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Digital Humanities Speaker Series

CoDHR hosts a Speaker Series every academic year in order to bring external scholars in the field to Texas A&M University to meet with faculty, staff, and students and present a lecture or workshop to the community. Each year follows a theme and participating speakers highlight current topics of interest in the field.

2023-24: Sustainability

See our Building Sustainable Projects page for resources related to this year's theme.

Jentery SayersJentery Sayers

November 15, 2023

Associate Professor, Department of English and Media Studies
University of Victoria

"Degrowing Digital Projects"

Presentation slides can be viewed here.

While digital projects in the humanities are frequently associated with innovation, less attention may be paid to their care and maintenance over time. This talk draws from recent research in activity theory and minimal computing as well as allied fields, such as game studies, to address the "degrowth" of digital projects from the labor perspective. First, I outline the motives and trajectories of this perspective, and then I communicate the importance of value-sensitive design to determining three things: 1) a project’s needs and desires, 2) what work is required and from whom, and 3) how to sustain the labor involved. Degrowth aims to reduce computation’s alienating effects in the interests of social organization and collective expertise, and it does so by foregrounding the cultures and habits of digital projects over their technical particulars. These issues matter for the livelihood of practitioners as gig economics and precarious labor become the norm in the technology sector.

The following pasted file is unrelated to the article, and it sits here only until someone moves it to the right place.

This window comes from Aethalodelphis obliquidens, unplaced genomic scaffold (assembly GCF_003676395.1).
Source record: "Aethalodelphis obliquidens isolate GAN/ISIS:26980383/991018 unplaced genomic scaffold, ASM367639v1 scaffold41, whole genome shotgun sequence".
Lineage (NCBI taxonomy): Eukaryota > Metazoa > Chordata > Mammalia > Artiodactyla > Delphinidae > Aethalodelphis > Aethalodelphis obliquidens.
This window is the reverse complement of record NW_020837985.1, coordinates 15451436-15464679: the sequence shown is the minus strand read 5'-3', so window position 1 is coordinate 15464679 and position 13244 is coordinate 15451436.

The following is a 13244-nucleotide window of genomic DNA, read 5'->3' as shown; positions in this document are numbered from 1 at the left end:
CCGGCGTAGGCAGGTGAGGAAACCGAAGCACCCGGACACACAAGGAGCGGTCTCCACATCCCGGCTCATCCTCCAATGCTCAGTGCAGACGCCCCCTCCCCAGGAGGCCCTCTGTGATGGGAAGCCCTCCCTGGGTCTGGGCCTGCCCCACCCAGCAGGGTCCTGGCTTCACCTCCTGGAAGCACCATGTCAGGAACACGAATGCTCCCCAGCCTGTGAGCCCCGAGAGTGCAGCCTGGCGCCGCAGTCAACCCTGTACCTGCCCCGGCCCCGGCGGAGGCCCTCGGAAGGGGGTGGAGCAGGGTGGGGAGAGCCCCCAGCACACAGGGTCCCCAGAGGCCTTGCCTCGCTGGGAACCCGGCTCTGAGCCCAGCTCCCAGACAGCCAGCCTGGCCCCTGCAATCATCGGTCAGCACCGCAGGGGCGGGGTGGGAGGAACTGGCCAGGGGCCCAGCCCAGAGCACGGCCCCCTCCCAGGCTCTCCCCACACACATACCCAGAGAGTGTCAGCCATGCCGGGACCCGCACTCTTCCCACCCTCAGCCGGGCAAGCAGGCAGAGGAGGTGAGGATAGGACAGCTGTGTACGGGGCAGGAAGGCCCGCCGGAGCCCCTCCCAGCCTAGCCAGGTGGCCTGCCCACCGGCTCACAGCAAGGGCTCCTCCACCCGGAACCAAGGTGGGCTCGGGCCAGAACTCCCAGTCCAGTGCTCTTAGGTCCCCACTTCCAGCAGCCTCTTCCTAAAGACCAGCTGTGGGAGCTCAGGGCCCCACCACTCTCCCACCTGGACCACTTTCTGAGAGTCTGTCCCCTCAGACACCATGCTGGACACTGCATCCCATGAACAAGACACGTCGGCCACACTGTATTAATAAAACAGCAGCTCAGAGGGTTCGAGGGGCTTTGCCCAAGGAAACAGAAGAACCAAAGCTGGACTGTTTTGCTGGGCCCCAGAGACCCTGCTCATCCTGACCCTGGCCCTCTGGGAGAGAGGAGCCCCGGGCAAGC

Alison Langmead

February 28-29, 2024

Clinical Professor, History of Art & Architecture and School of Computing and Information
Director, Visual Media Workshop
University of Pittsburgh

"Sustainability in the Age of 'Generative' Computation"

Presentation slides can be viewed here.

In this age of generative computational systems that appear to produce 'human-responsibility-free' images and texts, how can we better identify what it is that we are trying to sustain in our intentional, scholarly, digital work? What constitutes an ethical, productive sustainability practice in a computational environment increasingly populated by machinic outputs masquerading as human creations? How many of our approaches partake of the assumption that the more we retain the better for the machine and not for us humans? This talk will address a number of socio-technical constraints that impact many humanists as they make decisions about how long they want their projects, products, and communities to last.

Roopika RisamRoopika Risam

April 24-25, 2024

Associate Professor, Digital Humanities and Social Engagement
Film and Media Studies Department and Comparative Literature Program
Dartmouth College

Dr. Roopika Risam's research focuses on data histories, ethics, and practices at intersections of postcolonial and African diaspora studies, digital humanities, and critical university studies. She is the author of New Digital Worlds: Postcolonial Digital Humanities in Theory, Praxis, and Pedagogy, and co-editor of multiple volumes, most recently Anti-Racist Community Engagement (2023) and The Digital Black Atlantic (2021). She is the director of the Digital Ethnic Futures Consortium, founding co-editor of Reviews in Digital Humanities, co-PI of Landback Universities, and co-president of the Association for Computers and the Humanities. Dr. Risam is finishing her second book, Insurgent Academics: A Radical Account of Public Humanities (Johns Hopkins University Press), and she is working on a trade book on data and empire. She recently received the 2023 Diversity, Equity, and Inclusion Award from the International Association for Research in Service Learning and Community Engagement.

Flyer for Dr. Risam's lecture "Make Like Frozen and 'Let It Go!': A Minimal Computing Approach to Sustainability for Digital Humanities Projects".

"Make Like Frozen and 'Let It Go!': A Minimal Computing Approach to Sustainability for Digital Humanities Projects"

Wednesday, April 24th from 3:00 to 4:30 PM in the Liberal Arts and Arts & Humanities Building (LAAH), 453